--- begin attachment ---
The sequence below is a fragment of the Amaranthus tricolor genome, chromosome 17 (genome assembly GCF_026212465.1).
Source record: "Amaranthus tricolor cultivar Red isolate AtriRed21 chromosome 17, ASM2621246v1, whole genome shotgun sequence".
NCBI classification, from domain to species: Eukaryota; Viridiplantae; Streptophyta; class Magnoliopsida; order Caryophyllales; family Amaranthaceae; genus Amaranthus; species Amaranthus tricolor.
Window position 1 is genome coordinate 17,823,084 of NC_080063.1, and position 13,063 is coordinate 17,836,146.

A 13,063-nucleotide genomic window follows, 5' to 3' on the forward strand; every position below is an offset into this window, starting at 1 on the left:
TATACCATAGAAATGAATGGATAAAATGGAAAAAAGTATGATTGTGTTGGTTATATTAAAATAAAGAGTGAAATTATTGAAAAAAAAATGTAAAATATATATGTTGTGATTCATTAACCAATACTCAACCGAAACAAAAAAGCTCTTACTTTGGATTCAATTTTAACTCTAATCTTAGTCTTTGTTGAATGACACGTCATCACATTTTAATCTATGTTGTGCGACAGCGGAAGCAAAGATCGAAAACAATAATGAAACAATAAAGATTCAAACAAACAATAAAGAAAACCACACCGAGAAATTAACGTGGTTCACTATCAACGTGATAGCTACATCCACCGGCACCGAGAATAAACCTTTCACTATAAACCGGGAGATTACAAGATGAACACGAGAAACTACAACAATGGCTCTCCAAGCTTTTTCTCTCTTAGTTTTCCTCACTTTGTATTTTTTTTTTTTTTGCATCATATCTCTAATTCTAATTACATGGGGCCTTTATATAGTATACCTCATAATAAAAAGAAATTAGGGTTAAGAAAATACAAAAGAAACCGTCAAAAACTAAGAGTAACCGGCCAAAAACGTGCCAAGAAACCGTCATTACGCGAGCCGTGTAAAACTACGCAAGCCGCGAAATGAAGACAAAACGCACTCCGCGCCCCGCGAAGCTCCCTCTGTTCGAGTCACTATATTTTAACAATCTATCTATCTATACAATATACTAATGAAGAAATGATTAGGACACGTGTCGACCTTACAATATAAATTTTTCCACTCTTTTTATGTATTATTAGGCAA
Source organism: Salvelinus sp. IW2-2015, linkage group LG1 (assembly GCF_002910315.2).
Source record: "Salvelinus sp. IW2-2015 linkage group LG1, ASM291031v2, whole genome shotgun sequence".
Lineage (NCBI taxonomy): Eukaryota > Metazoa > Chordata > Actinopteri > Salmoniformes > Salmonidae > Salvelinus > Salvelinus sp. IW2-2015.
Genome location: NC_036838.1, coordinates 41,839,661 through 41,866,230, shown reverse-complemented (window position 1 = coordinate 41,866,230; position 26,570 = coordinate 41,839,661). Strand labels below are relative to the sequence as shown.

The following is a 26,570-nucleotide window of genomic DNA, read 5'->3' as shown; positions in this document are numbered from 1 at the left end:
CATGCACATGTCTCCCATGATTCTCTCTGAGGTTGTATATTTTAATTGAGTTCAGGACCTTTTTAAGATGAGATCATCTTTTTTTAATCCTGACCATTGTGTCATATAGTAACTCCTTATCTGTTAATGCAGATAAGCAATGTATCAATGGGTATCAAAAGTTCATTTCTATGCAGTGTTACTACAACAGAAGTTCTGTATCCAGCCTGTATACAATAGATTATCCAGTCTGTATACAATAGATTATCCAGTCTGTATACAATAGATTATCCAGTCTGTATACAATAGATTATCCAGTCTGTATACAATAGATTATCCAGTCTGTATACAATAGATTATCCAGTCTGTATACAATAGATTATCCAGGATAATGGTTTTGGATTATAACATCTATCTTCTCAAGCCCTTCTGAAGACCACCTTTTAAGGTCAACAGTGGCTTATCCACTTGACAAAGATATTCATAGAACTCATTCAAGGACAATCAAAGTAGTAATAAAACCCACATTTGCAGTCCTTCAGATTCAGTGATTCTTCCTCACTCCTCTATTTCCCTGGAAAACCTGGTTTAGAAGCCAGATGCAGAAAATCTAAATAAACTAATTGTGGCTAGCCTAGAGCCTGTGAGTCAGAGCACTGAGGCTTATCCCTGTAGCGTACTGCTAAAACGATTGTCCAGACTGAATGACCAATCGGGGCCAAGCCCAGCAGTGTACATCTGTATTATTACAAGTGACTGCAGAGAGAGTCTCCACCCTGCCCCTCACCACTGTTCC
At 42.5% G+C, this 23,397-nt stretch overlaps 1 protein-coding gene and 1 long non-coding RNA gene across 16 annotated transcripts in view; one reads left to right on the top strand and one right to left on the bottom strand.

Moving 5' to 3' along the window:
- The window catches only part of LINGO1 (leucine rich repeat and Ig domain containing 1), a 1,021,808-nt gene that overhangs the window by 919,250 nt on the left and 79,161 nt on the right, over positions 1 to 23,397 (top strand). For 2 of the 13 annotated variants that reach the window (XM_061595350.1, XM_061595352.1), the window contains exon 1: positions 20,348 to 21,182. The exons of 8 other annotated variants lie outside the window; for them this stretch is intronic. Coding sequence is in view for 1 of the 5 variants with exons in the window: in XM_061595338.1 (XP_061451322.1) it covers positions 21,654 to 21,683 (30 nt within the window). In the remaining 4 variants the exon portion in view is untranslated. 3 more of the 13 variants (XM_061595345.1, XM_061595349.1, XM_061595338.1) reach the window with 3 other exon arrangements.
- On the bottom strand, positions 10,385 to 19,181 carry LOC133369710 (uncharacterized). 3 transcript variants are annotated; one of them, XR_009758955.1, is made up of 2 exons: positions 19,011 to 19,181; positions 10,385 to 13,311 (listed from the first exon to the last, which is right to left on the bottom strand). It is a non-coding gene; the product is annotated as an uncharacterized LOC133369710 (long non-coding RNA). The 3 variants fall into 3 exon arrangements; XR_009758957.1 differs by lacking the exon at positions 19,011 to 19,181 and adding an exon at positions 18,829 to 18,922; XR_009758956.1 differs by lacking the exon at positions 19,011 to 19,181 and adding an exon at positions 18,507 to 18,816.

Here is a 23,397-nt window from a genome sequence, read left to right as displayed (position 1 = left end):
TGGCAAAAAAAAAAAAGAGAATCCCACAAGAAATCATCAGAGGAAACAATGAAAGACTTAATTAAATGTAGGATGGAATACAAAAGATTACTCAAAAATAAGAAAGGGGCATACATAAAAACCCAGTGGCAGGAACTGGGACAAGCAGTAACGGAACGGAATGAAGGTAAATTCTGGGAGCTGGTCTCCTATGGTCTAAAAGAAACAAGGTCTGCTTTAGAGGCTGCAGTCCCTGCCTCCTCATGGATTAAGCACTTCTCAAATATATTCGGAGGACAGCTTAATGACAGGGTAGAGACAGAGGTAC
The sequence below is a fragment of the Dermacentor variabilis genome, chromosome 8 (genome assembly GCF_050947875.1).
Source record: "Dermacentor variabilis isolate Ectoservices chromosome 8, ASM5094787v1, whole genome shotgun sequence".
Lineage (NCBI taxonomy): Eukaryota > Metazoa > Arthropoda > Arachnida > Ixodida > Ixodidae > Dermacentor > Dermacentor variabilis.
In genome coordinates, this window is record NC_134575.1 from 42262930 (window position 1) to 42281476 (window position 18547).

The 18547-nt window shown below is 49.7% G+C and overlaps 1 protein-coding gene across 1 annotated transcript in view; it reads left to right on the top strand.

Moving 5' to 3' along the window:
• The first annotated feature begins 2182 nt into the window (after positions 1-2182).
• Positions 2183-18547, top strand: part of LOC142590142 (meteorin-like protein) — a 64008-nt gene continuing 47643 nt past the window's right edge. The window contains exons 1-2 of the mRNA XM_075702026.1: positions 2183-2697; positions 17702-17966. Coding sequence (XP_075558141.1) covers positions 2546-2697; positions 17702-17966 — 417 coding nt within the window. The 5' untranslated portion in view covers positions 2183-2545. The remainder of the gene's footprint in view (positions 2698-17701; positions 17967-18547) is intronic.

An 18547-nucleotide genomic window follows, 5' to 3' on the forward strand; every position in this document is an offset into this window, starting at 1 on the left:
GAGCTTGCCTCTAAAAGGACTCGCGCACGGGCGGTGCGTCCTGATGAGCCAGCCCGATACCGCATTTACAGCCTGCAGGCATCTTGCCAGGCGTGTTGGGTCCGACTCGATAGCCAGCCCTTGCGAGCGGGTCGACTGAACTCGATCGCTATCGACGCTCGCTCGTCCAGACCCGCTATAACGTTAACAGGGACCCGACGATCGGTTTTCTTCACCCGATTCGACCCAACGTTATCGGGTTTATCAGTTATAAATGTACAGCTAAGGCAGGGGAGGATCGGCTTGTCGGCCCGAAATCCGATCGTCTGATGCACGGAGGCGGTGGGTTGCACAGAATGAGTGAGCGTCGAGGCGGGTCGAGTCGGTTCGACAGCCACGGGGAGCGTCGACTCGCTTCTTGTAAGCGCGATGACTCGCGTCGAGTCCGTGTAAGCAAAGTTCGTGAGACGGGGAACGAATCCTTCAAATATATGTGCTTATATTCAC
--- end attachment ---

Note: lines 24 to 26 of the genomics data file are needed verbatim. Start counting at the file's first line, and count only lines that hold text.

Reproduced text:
Moving 5' to 3' along the window:
• The first annotated feature begins 2182 nt into the window (after positions 1-2182).
• Positions 2183-18547, top strand: part of LOC142590142 (meteorin-like protein) — a 64008-nt gene continuing 47643 nt past the window's right edge. The window contains exons 1-2 of the mRNA XM_075702026.1: positions 2183-2697; positions 17702-17966. Coding sequence (XP_075558141.1) covers positions 2546-2697; positions 17702-17966 — 417 coding nt within the window. The 5' untranslated portion in view covers positions 2183-2545. The remainder of the gene's footprint in view (positions 2698-17701; positions 17967-18547) is intronic.